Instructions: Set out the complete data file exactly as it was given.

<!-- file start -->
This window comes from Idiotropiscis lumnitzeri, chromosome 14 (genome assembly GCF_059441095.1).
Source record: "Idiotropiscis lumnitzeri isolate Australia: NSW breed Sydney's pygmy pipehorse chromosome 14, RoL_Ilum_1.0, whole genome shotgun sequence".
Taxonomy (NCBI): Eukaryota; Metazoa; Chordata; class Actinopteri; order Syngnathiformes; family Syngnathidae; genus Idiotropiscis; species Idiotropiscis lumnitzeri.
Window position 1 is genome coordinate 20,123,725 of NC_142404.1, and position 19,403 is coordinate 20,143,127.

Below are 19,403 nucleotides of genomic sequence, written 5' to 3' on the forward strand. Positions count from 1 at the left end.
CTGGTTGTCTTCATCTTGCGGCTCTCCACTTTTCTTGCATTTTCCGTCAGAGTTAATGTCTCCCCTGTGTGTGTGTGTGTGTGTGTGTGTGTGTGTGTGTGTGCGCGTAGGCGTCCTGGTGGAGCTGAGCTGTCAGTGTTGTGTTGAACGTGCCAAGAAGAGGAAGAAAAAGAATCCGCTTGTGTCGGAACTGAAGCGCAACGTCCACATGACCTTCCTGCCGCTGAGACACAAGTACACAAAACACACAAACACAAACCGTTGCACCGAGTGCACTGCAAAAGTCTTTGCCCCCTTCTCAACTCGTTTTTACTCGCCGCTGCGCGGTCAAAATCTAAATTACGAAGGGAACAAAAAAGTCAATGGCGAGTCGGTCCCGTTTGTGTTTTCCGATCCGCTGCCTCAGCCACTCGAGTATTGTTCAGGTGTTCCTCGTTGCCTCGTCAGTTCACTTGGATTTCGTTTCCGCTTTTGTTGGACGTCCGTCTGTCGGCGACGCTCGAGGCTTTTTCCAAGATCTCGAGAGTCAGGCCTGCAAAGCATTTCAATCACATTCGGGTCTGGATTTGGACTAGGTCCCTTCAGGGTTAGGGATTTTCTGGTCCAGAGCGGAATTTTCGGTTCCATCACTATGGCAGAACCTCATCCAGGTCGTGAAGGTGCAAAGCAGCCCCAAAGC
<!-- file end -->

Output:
This window comes from Idiotropiscis lumnitzeri, chromosome 14 (genome assembly GCF_059441095.1).
Source record: "Idiotropiscis lumnitzeri isolate Australia: NSW breed Sydney's pygmy pipehorse chromosome 14, RoL_Ilum_1.0, whole genome shotgun sequence".
Taxonomy (NCBI): Eukaryota; Metazoa; Chordata; class Actinopteri; order Syngnathiformes; family Syngnathidae; genus Idiotropiscis; species Idiotropiscis lumnitzeri.
Window position 1 is genome coordinate 20,123,725 of NC_142404.1, and position 19,403 is coordinate 20,143,127.

Below are 19,403 nucleotides of genomic sequence, written 5' to 3' on the forward strand. Positions count from 1 at the left end.
CTGGTTGTCTTCATCTTGCGGCTCTCCACTTTTCTTGCATTTTCCGTCAGAGTTAATGTCTCCCCTGTGTGTGTGTGTGTGTGTGTGTGTGTGTGTGTGTGTGCGCGTAGGCGTCCTGGTGGAGCTGAGCTGTCAGTGTTGTGTTGAACGTGCCAAGAAGAGGAAGAAAAAGAATCCGCTTGTGTCGGAACTGAAGCGCAACGTCCACATGACCTTCCTGCCGCTGAGACACAAGTACACAAAACACACAAACACAAACCGTTGCACCGAGTGCACTGCAAAAGTCTTTGCCCCCTTCTCAACTCGTTTTTACTCGCCGCTGCGCGGTCAAAATCTAAATTACGAAGGGAACAAAAAAGTCAATGGCGAGTCGGTCCCGTTTGTGTTTTCCGATCCGCTGCCTCAGCCACTCGAGTATTGTTCAGGTGTTCCTCGTTGCCTCGTCAGTTCACTTGGATTTCGTTTCCGCTTTTGTTGGACGTCCGTCTGTCGGCGACGCTCGAGGCTTTTTCCAAGATCTCGAGAGTCAGGCCTGCAAAGCATTTCAATCACATTCGGGTCTGGATTTGGACTAGGTCCCTTCAGGGTTAGGGATTTTCTGGTCCAGAGCGGAATTTTCGGTTCCATCACTATGGCAGAACCTCATCCAGGTCGTGAAGGTGCAAAGCAGCCCCAAAGC